Arnold Schwarzenegger, Commando
The movie relies on some hilarious action movie clich├ęs. Our fist glimpses of Arnold show how he's created a quaint rustic life for himself, felling trees and feeding deer with his daughter. After kidnapping her, he goes balls out to get her back, but still finds the time to make snappy one liners after killing villains. Some choice lines include: After killing a guy and covering him with a blanket, "Don't wake my friend, he's dead tired." After impaling a guy with a pipe into a steam pipe, "Let off some steam." I don't know who writes this stuff, but he's a genius.

I wouldn't be a good feminist if I didn't point out that this movie does, unfortunately, rely on the trope of a woman who is basically kidnapped by the hero, is hysterical, but then, for some unknown reason, continues to follow him and seems to fall in love with him. The underlying message is that women shouldn't worry if a guy they've met is controlling and obviously violent. Even though he seems to have no respect for her personal property, the fact that he's doing it "for a good reason" absolves all guilt on his part. While action movies have done a lot to beef up the women in them, they still largely tend to follow this unfortunate path.

Vernon Wells, Arnold Schwarzenegger, Commando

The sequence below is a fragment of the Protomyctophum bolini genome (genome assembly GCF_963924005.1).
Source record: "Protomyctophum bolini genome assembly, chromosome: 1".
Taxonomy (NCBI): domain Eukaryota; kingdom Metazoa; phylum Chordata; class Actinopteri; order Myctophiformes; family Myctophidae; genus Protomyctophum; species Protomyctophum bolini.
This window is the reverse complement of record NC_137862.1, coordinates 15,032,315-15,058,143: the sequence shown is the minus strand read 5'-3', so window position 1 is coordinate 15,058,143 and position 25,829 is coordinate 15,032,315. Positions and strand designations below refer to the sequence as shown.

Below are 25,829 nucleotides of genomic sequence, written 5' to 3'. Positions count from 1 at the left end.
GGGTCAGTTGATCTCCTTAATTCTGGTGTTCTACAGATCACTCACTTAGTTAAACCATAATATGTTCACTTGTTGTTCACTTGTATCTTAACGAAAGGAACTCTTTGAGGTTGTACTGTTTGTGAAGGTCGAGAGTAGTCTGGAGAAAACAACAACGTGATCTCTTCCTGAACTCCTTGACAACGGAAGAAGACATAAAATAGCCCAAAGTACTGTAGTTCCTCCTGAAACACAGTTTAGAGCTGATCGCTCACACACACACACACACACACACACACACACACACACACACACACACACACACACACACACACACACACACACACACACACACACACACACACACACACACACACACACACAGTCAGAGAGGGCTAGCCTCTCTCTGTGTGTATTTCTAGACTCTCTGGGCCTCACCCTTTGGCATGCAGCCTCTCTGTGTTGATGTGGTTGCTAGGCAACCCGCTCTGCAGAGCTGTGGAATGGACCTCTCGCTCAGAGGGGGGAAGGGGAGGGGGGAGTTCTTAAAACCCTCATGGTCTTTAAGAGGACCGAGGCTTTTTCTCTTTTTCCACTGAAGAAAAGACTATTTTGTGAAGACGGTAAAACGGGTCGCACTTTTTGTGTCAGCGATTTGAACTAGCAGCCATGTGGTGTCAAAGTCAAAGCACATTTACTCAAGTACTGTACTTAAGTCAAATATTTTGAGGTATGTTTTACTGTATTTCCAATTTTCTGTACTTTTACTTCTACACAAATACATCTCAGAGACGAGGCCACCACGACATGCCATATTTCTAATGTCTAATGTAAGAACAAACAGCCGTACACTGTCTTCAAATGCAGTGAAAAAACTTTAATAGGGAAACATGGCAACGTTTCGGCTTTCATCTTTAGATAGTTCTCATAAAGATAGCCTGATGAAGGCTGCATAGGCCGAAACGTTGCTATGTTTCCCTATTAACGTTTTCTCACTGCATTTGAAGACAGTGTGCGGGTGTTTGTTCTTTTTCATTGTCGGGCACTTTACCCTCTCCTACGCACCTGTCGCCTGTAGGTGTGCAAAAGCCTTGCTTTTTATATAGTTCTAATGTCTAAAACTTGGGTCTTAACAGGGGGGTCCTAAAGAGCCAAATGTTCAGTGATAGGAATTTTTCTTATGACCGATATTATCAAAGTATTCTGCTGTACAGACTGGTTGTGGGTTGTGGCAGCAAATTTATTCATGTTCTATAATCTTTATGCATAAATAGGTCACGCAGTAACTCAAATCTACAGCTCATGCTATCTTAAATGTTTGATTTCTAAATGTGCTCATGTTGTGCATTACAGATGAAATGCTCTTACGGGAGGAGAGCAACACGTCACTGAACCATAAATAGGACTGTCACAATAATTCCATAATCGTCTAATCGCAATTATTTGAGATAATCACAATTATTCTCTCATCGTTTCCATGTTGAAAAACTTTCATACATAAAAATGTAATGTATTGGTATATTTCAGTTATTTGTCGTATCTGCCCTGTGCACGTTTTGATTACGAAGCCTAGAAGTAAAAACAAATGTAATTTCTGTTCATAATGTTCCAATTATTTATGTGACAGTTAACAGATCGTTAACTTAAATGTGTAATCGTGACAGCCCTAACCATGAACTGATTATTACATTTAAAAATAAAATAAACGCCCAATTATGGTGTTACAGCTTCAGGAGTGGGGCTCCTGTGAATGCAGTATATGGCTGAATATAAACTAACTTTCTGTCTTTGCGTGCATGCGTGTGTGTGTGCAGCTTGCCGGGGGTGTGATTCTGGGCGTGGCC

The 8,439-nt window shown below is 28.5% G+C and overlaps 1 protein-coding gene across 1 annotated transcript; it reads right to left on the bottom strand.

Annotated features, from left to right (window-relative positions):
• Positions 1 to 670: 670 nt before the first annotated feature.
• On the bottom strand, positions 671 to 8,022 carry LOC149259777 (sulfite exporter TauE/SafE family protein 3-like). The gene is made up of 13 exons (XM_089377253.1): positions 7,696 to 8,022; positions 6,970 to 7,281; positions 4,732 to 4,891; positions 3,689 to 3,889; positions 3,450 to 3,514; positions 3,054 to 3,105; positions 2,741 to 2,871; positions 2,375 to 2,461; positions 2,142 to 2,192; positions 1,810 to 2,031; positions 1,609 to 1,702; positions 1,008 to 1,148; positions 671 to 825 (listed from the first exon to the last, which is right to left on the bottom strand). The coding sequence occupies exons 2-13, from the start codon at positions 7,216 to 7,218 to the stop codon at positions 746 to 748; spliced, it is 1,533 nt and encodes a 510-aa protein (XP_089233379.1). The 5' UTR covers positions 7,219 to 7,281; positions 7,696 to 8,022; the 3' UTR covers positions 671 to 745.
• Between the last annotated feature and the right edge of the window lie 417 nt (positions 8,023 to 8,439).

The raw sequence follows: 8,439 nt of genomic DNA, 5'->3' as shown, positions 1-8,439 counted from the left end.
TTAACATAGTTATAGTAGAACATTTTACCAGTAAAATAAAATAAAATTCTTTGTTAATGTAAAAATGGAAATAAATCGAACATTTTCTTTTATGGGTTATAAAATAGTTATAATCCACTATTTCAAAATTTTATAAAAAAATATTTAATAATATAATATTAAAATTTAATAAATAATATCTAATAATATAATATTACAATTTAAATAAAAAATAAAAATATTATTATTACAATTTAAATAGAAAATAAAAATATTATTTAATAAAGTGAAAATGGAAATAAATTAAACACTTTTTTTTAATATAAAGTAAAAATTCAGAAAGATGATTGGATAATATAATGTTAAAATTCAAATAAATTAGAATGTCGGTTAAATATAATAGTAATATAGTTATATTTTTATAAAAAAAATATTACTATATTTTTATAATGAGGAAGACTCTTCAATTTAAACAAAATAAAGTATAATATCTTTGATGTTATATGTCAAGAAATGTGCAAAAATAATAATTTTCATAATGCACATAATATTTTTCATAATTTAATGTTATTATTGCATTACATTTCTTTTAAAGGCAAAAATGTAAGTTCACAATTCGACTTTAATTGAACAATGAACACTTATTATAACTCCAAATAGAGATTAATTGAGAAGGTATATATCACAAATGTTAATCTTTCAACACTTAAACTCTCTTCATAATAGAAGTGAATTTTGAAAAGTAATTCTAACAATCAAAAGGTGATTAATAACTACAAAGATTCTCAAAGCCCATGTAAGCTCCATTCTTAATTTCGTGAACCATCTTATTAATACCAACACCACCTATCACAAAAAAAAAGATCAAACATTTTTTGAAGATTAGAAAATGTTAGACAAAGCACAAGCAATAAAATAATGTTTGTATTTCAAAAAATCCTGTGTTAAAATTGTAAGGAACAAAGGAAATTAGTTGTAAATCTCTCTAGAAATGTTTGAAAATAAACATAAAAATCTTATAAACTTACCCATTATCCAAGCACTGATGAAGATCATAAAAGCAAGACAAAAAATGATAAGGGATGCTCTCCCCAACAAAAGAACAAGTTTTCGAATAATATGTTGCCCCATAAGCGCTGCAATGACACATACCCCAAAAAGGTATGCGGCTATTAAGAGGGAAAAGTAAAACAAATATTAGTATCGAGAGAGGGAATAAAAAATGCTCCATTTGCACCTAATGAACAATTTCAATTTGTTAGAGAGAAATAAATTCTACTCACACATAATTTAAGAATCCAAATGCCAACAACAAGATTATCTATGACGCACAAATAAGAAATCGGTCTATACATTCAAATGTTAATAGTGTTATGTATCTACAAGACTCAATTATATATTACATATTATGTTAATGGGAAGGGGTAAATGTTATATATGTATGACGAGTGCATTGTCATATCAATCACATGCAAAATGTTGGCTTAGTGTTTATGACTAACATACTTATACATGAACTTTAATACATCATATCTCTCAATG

Notes:
1. As mentioned in previous posts, I shall use the common usage of "Arnold" rather than his last name of "Schwarznegger."
2. Played by a very young Alyssa Malano.

Wednesday, May 27, 2009

Conan the Destroyer (1984)

Arnold Schwarzenegger, Conan the Destroyer
Arnold Schwarzenegger's second romp as the mighty warrior Conan proved to be his last, though he does play a Conan-esque character in Red Sonja. Conan the Destroyer is rather different from its predecessor. For one, the character of Conan has already been established and this film marks only one journey on his path to becoming a King. This outing also contains a great deal more humor throughout, some from Conan, much from his thieving sidekick.1 Conan is also more of a team player in this film. While he had three allies in the first film, Conan spends much of this film with five other companions, many of whom are fine warriors in their own right.